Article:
Why the elderly in these populations hardly have dementia – Health

Among indigenous communities living deep in the Amazon forest, Alzheimer’s or any other form of dementia is rare. What protects them?

The research focused on two population groups in the Bolivian Amazon forest, the Tsimane and the Mosetes. Alzheimer’s disease was found in only 1 percent of the elderly, at the lowest level worldwide. In Europe, around 7 percent of the population over the age of 60 was affected by dementia in 2018, a figure that has since increased as the average age of Europeans rises year on year. In the United States (US), 11 percent of the over-65s suffer from some form of dementia.

“Something about the pre-industrial lifestyle of the Tsimane and Mosetians must help make them better protected against dementia,” said Margaret Gatz, a professor of psychology, gerontology and preventive medicine at the University of Southern California (USC) and lead author of the study. study. Brain scans, cognitive and neurological examinations, and culturally adapted questionnaires were performed on these indigenous people, together with her team. Everything was done under the guidance of local doctors and trained translators. The team found only five cases of dementia in a group of 435 Tsimane, and only one case in the 169 Moseten aged 60 and over.

Calcification

In the same population, the research team identified mild cognitive impairment in about 8 percent of Tsimane and 10 percent Moseten (mild cognitive impairment or MCI), characterized by early memory loss or a reduction in other cognitive skills, such as language or spatial perception. The study authors point out that these rates are more comparable to MCI in high-income countries, such as the US.

The researchers were surprised to find that in the groups studied, the individuals with dementia or MCI often showed unusual and prominent calcification in the arteries in the brain. Also, during neurological examination, these participants often showed Parkinson-like symptoms and cognitive abnormalities in attention, spatial awareness and executive functioning. They want to further investigate the role of these calcifications and whether there is a link with infectious diseases, among other things, which are common in these communities and may increase the risk of dementia. In the meantime, the team has traveled again to Bolivia for this follow-up investigation.

Active and healthy

The Tsimane number about 17,000 people. They have an active lifestyle and live from fishing, hunting and agriculture and forestry, which is still largely done with handmade tools. The three thousand Mosets also live mainly from agriculture, although their villages are located closer to cities and have running water, medical services and schools. Among the Mosetes, a greater proportion is also literate than among the more isolated Tsimane.

The study authors compared their results with 15 other studies previously conducted among indigenous peoples in Brazil, Australia, North America and the island of Guam. These studies showed a prevalence of dementia between 0.5 and 20 percent.

The higher incidence of Alzheimer’s and other dementias among Indigenous peoples in other parts of the world, the researchers say, can be explained by the fact that these communities live closer to non-Indigenous cultures and have adopted many of those lifestyles. Among these populations, an increased risk of diabetes, alcoholism, obesity, high blood pressure and cardiovascular disease was found. All of these known risk factors for dementia were found to be extremely low among the Tsimane and Moseth in Bolivia.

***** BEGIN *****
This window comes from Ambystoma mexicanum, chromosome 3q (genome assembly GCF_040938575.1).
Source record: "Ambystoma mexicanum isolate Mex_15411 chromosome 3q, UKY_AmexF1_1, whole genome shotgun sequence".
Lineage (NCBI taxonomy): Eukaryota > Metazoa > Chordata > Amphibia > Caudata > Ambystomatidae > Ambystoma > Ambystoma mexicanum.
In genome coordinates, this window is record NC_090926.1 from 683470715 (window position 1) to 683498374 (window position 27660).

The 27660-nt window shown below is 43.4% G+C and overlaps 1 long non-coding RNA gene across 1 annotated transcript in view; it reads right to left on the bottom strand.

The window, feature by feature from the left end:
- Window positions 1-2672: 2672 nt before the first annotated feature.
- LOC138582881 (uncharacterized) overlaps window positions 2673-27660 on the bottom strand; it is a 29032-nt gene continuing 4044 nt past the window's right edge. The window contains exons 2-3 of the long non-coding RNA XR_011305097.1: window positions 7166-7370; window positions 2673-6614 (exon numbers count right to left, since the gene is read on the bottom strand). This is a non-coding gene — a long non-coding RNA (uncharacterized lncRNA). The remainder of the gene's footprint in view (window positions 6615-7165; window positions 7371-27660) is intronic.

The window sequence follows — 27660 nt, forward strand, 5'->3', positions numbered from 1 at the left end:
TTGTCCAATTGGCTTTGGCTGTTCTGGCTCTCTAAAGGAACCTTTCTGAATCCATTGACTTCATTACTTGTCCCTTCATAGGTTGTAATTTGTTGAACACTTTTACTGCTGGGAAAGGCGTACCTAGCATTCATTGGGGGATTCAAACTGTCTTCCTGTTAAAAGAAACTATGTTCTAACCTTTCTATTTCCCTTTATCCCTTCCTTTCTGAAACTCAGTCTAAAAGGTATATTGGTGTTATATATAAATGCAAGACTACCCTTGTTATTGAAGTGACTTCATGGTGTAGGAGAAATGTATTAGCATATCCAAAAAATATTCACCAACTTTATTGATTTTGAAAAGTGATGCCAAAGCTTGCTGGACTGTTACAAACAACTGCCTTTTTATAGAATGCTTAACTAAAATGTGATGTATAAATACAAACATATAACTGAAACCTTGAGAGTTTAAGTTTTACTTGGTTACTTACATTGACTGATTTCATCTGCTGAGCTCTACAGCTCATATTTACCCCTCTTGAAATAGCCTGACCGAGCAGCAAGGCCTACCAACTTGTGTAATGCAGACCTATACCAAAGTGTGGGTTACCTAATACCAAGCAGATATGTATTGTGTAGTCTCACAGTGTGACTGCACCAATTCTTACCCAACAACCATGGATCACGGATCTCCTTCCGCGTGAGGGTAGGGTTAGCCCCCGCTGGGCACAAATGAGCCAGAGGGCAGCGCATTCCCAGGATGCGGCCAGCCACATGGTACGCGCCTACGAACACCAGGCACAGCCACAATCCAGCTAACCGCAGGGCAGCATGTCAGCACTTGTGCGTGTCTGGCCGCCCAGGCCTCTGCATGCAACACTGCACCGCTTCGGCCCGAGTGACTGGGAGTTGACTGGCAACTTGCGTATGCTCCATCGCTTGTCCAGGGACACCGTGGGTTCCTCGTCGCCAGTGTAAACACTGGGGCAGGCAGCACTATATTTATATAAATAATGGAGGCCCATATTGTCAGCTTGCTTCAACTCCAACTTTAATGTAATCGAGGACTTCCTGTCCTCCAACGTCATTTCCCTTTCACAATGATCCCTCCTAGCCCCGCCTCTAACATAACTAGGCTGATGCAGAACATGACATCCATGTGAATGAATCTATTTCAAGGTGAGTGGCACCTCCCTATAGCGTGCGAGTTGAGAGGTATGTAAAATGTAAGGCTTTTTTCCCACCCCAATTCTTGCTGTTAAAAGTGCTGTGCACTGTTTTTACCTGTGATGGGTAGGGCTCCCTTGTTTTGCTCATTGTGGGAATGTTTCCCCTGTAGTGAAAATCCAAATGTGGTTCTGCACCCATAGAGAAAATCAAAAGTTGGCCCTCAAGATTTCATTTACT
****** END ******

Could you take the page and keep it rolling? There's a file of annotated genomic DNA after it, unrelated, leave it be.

Race for solutions

Aging is still the greatest risk factor for the development of Alzheimer’s disease or dementia. In addition, there is mounting evidence that things like an unhealthy lifestyle with insufficient exercise, diabetes and high blood pressure increase the risk. Air pollution was recently added to this list as a risk factor.

It is estimated that by 2050 the number of patients with dementia will triple worldwide to more than 152 million people. “It is now a real race to find solutions that can protect us against Alzheimer’s and dementia,” said co-author and anthropologist Hillard Kaplan, who has been researching the Tsimane for two decades. “Studying these people gives us more knowledge about these diseases and gives us the necessary new insights.”

The research focused on two population groups in the Bolivian Amazon forest, the Tsimane and the Mosetes. Alzheimer’s disease was found in only 1 percent of the elderly, at the lowest level worldwide. In Europe, around 7 percent of the population over the age of 60 was affected by dementia in 2018, a figure that has since increased as the average age of Europeans rises year on year. In the United States (US), 11 percent of people over the age of 65 suffer from some form of dementia. “Something in the pre-industrial lifestyle of the Tsimane and Moseth people must contribute to their better protection against dementia,” says Margaret Gatz, professor of psychology, gerontology, and preventive medicine at the University of Southern California (USC) and lead author of the study. Brain scans, cognitive and neurological examinations, and culturally adapted questionnaires were performed on these indigenous people, together with her team. Everything was done under the guidance of local doctors and trained translators. The team found only five cases of dementia in a group of 435 Tsimane, and only one case in the 169 Moseten aged 60 and older. In the same population, the research team identified mild cognitive impairment in about 8 percent of Tsimane and 10 percent Moseten. (mild cognitive impairment or MCI), characterized by early memory loss or impairment of other cognitive skills, such as language or spatial perception. The study authors point out that these rates are more comparable to MCI in high-income countries, such as the US. The researchers were surprised to find that in the groups studied, the individuals with dementia or MCI often showed unusual and prominent calcification in the arteries in the brain. Also, during neurological examination, these participants often showed Parkinson-like symptoms and cognitive abnormalities in attention, spatial awareness and executive functioning. They want to further investigate the role of these calcifications and whether there is a link with infectious diseases, among other things, which are common in these communities and may increase the risk of dementia. In the meantime, the team has traveled again to Bolivia for this follow-up study. The Tsimane number about 17,000 people. They have an active lifestyle and live from fishing, hunting and agriculture and forestry, which is still largely done with handmade tools. The three thousand Mosets also live mainly from agriculture, although their villages are located closer to cities and have running water, medical services and schools. Among the Mosetes, a greater proportion is also literate than among the more isolated Tsimane. The study authors compared their results with 15 other studies previously conducted among indigenous peoples in Brazil, Australia, North America and the island of Guam. These studies showed a prevalence of dementia between 0.5 and 20 percent. The higher incidence of Alzheimer’s and other dementias among Indigenous peoples in other parts of the world, the researchers say, can be explained by the fact that these communities live closer to non-Indigenous cultures and have adopted many of those lifestyles. Among these populations, an increased risk of diabetes, alcoholism, obesity, high blood pressure and cardiovascular disease was found. All these known risk factors for dementia were found to be extremely low in the Tsimane and Moseten in Bolivia. Aging is still the greatest risk factor for the development of Alzheimer’s or dementia. In addition, there is mounting evidence that things like an unhealthy lifestyle with insufficient exercise, diabetes and high blood pressure increase the risk. Air pollution was recently added to this list as a risk factor. It is estimated that by 2050 the number of patients with dementia will triple worldwide to more than 152 million people. “It is now a real race to find solutions that can protect us against Alzheimer’s and dementia,” said co-author and anthropologist Hillard Kaplan, who has been researching the Tsimane for two decades. “Studying these people gives us more knowledge about these diseases and gives us the necessary new insights.”